Leishmania naiffi and Leishmania guyanensis reference genomes highlight genome structure and gene evolution in the Viannia subgenus

Abstract

The unicellular protozoan parasite Leishmania causes the neglected tropical disease leishmaniasis, affecting 12 million people in 98 countries. In South America, where the Viannia subgenus predominates, so far only L. (Viannia) braziliensis and L. (V.) panamensis have been sequenced, assembled and annotated as reference genomes. Addressing this deficit in molecular information can inform species typing, epidemiological monitoring and clinical treatment. Here, L. (V.) naiffi and L. (V.) guyanensis genomic DNA was sequenced to assemble these two genomes as draft references from short sequence reads. The methods used were tested using short sequence reads for L. braziliensis M2904 against its published reference as a comparison. This assembly and annotation pipeline identified 70 additional genes not annotated on the original M2904 reference. Phylogenetic and evolutionary comparisons of L. guyanensis and L. naiffi with 10 other Viannia genomes revealed four traits common to all Viannia: aneuploidy, 22 orthologous groups of genes absent in other Leishmania subgenera, elevated TATE transposon copies and a high NADH-dependent fumarate reductase gene copy number. Within the Viannia, there were limited structural changes in genome architecture specific to individual species: a 45 Kb amplification on chromosome 34 was present in all bar L. lainsoni, L. naiffi had a higher copy number of the virulence factor leishmanolysin, and laboratory isolate L. shawi M8408 had a possible minichromosome derived from the 3' end of chromosome 34. This combination of genome assembly, phylogenetics and comparative analysis across an extended panel of diverse Viannia has uncovered new insights into the origin and evolution of this subgenus and can help improve diagnostics for leishmaniasis surveillance.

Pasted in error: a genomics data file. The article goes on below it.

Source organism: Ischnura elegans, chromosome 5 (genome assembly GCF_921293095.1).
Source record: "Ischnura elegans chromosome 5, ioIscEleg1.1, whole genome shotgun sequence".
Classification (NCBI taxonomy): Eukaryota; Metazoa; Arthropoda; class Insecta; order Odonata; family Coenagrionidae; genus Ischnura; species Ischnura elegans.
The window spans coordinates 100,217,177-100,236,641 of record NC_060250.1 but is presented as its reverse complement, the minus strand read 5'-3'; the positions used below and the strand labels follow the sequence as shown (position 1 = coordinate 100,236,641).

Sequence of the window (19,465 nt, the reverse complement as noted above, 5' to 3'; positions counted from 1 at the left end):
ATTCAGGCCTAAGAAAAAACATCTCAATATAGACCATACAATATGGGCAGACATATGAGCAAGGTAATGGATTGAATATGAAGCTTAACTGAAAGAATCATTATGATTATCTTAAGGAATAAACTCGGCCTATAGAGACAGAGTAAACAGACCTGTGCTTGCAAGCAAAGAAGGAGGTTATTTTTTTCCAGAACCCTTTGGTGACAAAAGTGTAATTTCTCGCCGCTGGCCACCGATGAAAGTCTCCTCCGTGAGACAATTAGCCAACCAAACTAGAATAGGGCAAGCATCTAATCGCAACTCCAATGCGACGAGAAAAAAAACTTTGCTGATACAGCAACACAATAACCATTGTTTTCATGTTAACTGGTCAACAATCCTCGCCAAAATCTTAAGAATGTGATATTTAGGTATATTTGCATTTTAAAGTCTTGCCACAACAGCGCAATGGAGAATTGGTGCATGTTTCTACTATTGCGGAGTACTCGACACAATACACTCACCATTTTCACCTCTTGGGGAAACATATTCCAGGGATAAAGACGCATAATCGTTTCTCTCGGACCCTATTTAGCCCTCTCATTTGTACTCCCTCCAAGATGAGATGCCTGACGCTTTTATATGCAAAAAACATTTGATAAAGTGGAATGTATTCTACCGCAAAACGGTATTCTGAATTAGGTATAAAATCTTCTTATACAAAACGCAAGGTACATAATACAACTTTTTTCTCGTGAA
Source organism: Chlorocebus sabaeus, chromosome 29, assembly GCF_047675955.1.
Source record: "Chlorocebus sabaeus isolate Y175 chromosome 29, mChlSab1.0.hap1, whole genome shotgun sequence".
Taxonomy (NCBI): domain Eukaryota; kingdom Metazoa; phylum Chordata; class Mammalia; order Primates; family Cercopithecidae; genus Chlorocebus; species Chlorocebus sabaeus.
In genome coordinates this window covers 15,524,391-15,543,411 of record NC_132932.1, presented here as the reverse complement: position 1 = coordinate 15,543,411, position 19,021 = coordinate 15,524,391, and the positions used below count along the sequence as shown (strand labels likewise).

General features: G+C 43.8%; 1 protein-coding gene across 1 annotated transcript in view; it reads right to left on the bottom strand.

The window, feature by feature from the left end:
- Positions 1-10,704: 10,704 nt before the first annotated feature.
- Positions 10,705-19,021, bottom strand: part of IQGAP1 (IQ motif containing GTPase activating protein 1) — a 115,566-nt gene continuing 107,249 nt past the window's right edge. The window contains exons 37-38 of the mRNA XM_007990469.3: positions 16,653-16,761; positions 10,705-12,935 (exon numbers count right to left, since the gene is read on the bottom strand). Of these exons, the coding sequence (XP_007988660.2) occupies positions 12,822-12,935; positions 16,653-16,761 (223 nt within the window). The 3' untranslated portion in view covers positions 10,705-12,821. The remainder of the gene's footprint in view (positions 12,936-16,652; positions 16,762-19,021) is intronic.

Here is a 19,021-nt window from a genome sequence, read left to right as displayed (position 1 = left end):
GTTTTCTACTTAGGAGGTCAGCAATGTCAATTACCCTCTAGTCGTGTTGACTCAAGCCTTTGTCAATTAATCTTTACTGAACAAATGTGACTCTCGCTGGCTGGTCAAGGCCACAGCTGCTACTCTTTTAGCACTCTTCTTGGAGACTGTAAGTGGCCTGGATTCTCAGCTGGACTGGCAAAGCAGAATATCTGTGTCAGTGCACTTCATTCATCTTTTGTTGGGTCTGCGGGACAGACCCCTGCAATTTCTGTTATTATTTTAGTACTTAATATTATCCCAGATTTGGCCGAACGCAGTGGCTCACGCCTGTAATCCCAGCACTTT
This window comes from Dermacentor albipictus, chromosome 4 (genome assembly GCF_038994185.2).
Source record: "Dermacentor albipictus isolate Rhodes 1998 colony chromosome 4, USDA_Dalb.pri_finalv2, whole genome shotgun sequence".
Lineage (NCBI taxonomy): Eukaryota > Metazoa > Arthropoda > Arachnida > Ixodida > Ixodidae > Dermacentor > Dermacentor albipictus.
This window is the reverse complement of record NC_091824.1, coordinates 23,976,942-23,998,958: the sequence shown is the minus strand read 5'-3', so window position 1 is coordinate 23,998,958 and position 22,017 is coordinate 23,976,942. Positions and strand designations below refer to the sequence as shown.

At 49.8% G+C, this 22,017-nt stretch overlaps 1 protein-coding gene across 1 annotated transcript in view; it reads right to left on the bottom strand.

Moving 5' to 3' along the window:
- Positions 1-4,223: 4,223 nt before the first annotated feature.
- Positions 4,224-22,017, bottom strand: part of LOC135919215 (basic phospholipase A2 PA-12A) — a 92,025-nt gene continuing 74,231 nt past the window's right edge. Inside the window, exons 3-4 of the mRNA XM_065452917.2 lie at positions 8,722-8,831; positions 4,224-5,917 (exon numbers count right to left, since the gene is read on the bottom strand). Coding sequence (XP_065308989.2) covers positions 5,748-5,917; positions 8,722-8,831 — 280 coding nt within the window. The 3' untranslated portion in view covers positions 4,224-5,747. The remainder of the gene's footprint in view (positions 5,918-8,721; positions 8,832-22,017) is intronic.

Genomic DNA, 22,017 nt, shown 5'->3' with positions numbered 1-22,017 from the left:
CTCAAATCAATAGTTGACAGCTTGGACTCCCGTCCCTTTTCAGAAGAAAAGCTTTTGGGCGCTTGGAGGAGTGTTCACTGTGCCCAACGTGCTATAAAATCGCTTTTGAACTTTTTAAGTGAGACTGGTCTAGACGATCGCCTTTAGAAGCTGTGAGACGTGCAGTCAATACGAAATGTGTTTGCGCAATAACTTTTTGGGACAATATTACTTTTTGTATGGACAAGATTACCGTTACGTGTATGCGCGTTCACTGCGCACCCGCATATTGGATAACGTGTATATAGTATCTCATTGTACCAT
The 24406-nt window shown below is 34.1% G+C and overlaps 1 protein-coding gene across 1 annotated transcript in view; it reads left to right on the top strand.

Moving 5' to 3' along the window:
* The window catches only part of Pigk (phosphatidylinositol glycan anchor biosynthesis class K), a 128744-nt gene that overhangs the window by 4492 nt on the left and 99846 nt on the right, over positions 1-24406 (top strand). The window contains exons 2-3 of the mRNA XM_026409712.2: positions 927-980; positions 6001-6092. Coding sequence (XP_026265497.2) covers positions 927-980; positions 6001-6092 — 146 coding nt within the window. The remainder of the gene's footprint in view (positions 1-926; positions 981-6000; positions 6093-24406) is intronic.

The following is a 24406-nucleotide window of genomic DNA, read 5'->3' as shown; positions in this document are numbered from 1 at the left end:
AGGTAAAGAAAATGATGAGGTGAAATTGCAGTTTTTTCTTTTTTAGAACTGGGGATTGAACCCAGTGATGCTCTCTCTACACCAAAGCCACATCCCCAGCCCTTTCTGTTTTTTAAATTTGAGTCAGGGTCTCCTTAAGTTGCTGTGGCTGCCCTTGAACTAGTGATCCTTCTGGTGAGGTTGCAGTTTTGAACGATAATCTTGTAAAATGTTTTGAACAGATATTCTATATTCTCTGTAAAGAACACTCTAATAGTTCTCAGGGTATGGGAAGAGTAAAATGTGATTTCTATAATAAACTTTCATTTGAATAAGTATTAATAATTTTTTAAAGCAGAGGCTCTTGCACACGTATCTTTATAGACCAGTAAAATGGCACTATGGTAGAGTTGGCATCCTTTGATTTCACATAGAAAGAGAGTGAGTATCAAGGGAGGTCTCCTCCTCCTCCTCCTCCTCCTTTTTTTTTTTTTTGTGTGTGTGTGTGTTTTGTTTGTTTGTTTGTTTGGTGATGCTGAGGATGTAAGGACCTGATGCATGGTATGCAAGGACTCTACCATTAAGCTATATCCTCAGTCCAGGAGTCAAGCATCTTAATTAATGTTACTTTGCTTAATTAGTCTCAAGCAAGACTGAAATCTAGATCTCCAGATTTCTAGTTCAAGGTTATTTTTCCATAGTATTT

Publication
In Royal Society Open Science 5:172212
James Cotton
James Cotton
Senior Staff Scientist

My research interests are in the genomics, and particularly population genomics of parasites, particularly those that cause neglected tropical diseases